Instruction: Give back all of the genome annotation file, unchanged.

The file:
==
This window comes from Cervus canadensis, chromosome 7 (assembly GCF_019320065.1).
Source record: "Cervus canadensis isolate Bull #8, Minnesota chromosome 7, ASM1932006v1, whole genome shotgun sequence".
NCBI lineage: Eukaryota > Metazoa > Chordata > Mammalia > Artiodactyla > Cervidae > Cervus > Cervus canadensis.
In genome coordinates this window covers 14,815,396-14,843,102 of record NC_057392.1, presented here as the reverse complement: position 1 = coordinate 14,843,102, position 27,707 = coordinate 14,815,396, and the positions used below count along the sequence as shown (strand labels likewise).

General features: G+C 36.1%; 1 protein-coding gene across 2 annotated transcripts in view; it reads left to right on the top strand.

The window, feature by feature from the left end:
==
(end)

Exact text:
This window comes from Cervus canadensis, chromosome 7 (assembly GCF_019320065.1).
Source record: "Cervus canadensis isolate Bull #8, Minnesota chromosome 7, ASM1932006v1, whole genome shotgun sequence".
NCBI lineage: Eukaryota > Metazoa > Chordata > Mammalia > Artiodactyla > Cervidae > Cervus > Cervus canadensis.
In genome coordinates this window covers 14,815,396-14,843,102 of record NC_057392.1, presented here as the reverse complement: position 1 = coordinate 14,843,102, position 27,707 = coordinate 14,815,396, and the positions used below count along the sequence as shown (strand labels likewise).

General features: G+C 36.1%; 1 protein-coding gene across 2 annotated transcripts in view; it reads left to right on the top strand.

The window, feature by feature from the left end: